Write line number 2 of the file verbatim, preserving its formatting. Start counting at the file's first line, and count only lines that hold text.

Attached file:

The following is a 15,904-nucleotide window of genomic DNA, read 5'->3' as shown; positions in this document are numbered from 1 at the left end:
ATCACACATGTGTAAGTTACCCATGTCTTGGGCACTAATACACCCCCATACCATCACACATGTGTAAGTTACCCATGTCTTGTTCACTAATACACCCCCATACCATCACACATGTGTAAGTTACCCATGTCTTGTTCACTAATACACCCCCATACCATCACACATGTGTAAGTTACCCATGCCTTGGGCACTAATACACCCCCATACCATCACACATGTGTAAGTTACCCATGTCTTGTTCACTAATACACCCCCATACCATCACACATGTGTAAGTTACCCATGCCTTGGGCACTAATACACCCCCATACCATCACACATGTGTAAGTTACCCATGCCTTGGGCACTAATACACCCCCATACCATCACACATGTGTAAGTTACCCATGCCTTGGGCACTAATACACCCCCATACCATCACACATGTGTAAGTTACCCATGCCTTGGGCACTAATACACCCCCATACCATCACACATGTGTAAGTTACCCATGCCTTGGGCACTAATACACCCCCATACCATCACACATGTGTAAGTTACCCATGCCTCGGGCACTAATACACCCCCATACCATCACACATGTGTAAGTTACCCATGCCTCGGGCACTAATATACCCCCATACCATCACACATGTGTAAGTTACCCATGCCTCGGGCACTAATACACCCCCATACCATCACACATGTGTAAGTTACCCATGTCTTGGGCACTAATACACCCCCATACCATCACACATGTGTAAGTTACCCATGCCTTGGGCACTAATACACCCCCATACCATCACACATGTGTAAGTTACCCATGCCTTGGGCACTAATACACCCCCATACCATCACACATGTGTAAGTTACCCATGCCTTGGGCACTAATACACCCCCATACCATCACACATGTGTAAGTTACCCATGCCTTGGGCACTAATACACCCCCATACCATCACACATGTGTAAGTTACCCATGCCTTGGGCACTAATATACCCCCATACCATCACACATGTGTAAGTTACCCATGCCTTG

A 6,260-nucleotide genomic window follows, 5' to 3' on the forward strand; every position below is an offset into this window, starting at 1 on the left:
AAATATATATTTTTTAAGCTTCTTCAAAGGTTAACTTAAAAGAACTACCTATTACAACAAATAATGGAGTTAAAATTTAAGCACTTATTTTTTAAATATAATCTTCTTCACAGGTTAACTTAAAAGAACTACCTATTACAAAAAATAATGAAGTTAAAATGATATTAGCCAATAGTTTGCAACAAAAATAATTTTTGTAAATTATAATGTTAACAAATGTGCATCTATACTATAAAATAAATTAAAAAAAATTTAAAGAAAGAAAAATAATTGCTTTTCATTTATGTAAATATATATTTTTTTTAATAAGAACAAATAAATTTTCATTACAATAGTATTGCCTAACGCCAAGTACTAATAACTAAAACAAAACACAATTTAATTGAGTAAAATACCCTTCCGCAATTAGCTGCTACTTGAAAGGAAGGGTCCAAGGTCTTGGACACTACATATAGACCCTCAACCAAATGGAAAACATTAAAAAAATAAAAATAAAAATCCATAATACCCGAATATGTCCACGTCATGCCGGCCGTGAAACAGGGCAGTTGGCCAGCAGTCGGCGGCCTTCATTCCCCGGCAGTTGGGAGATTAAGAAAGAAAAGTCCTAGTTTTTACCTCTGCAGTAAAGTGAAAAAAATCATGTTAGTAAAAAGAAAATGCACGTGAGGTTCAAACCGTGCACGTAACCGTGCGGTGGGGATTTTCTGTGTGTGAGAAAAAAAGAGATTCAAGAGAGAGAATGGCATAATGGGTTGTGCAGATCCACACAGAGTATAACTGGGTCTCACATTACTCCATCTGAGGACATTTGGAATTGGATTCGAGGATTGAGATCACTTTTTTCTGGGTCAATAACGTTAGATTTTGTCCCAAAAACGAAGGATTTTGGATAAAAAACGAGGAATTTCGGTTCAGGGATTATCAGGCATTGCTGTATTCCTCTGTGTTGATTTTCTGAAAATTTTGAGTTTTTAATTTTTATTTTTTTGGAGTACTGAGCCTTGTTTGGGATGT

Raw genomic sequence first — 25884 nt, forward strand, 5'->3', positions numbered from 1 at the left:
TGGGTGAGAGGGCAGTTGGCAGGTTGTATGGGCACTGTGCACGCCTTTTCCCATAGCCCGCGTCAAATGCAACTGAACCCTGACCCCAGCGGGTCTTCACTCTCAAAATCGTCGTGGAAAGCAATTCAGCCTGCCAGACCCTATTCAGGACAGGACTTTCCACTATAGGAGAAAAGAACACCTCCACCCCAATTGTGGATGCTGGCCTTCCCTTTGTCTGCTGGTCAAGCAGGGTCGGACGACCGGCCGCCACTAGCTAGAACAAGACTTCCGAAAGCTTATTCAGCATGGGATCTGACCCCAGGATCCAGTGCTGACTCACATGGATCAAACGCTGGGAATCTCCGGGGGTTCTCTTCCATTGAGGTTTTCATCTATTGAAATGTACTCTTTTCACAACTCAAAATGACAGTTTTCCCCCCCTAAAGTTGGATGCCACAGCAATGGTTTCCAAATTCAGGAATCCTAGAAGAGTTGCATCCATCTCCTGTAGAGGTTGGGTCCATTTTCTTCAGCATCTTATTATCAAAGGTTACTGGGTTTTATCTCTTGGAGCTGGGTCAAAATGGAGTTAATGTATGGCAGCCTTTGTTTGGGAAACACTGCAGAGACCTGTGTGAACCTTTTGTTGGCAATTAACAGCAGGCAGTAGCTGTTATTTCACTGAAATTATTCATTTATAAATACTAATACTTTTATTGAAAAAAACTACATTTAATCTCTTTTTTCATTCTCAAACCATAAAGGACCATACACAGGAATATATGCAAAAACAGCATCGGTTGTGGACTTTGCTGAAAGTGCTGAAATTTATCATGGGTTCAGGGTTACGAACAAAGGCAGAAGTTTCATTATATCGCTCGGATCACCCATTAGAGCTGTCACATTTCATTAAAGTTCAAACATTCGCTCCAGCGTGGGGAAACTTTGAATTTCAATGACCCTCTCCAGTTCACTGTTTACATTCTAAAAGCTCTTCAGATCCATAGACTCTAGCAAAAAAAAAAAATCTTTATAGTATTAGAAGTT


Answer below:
ATCACACATGTGTAAGTTACCCATGTCTTGGGCACTAATACACCCCCATACCATCACACATGTGTAAGTTACCCATGTCTTGTTCACTAATACACCCCCATACCATCACACATGTGTAAGTTACCCATGTCTTGTTCACTAATACACCCCCATACCATCACACATGTGTAAGTTACCCATGCCTTGGGCACTAATACACCCCCATACCATCACACATGTGTAAGTTACCCATGTCTTGTTCACTAATACACCCCCATACCATCACACATGTGTAAGTTACCCATGCCTTGGGCACTAATACACCCCCATACCATCACACATGTGTAAGTTACCCATGCCTTGGGCACTAATACACCCCCATACCATCACACATGTGTAAGTTACCCATGCCTTGGGCACTAATACACCCCCATACCATCACACATGTGTAAGTTACCCATGCCTTGGGCACTAATACACCCCCATACCATCACACATGTGTAAGTTACCCATGCCTTGGGCACTAATACACCCCCATACCATCACACATGTGTAAGTTACCCATGCCTCGGGCACTAATACACCCCCATACCATCACACATGTGTAAGTTACCCATGCCTCGGGCACTAATATACCCCCATACCATCACACATGTGTAAGTTACCCATGCCTCGGGCACTAATACACCCCCATACCATCACACATGTGTAAGTTACCCATGTCTTGGGCACTAATACACCCCCATACCATCACACATGTGTAAGTTACCCATGCCTTGGGCACTAATACACCCCCATACCATCACACATGTGTAAGTTACCCATGCCTTGGGCACTAATACACCCCCATACCATCACACATGTGTAAGTTACCCATGCCTTGGGCACTAATACACCCCCATACCATCACACATGTGTAAGTTACCCATGCCTTGGGCACTAATACACCCCCATACCATCACACATGTGTAAGTTACCCATGCCTTGGGCACTAATATACCCCCATACCATCACACATGTGTAAGTTACCCATGCCTTG